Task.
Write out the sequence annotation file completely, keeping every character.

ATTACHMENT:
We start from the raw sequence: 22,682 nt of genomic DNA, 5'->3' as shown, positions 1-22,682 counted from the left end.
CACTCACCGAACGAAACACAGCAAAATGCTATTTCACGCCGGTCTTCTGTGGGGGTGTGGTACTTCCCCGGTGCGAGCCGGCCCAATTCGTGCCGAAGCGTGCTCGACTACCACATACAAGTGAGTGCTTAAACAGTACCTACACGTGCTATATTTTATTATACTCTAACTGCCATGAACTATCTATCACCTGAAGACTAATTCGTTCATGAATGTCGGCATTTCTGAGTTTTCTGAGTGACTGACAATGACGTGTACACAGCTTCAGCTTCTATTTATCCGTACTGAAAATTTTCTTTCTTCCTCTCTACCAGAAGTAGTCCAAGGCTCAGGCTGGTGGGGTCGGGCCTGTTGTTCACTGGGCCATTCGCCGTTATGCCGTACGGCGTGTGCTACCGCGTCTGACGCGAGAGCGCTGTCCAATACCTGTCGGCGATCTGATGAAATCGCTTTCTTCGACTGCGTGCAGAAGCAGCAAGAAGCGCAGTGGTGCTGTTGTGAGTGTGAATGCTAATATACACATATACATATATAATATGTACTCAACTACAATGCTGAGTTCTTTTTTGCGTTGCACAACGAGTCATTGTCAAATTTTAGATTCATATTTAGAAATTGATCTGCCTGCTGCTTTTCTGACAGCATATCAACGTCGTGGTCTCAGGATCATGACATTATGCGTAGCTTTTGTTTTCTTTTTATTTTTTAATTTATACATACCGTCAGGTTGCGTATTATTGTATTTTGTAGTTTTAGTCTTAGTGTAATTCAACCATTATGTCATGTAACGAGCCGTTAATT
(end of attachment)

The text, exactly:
We start from the raw sequence: 22,682 nt of genomic DNA, 5'->3' as shown, positions 1-22,682 counted from the left end.
CACTCACCGAACGAAACACAGCAAAATGCTATTTCACGCCGGTCTTCTGTGGGGGTGTGGTACTTCCCCGGTGCGAGCCGGCCCAATTCGTGCCGAAGCGTGCTCGACTACCACATACAAGTGAGTGCTTAAACAGTACCTACACGTGCTATATTTTATTATACTCTAACTGCCATGAACTATCTATCACCTGAAGACTAATTCGTTCATGAATGTCGGCATTTCTGAGTTTTCTGAGTGACTGACAATGACGTGTACACAGCTTCAGCTTCTATTTATCCGTACTGAAAATTTTCTTTCTTCCTCTCTACCAGAAGTAGTCCAAGGCTCAGGCTGGTGGGGTCGGGCCTGTTGTTCACTGGGCCATTCGCCGTTATGCCGTACGGCGTGTGCTACCGCGTCTGACGCGAGAGCGCTGTCCAATACCTGTCGGCGATCTGATGAAATCGCTTTCTTCGACTGCGTGCAGAAGCAGCAAGAAGCGCAGTGGTGCTGTTGTGAGTGTGAATGCTAATATACACATATACATATATAATATGTACTCAACTACAATGCTGAGTTCTTTTTTGCGTTGCACAACGAGTCATTGTCAAATTTTAGATTCATATTTAGAAATTGATCTGCCTGCTGCTTTTCTGACAGCATATCAACGTCGTGGTCTCAGGATCATGACATTATGCGTAGCTTTTGTTTTCTTTTTATTTTTTAATTTATACATACCGTCAGGTTGCGTATTATTGTATTTTGTAGTTTTAGTCTTAGTGTAATTCAACCATTATGTCATGTAACGAGCCGTTAATT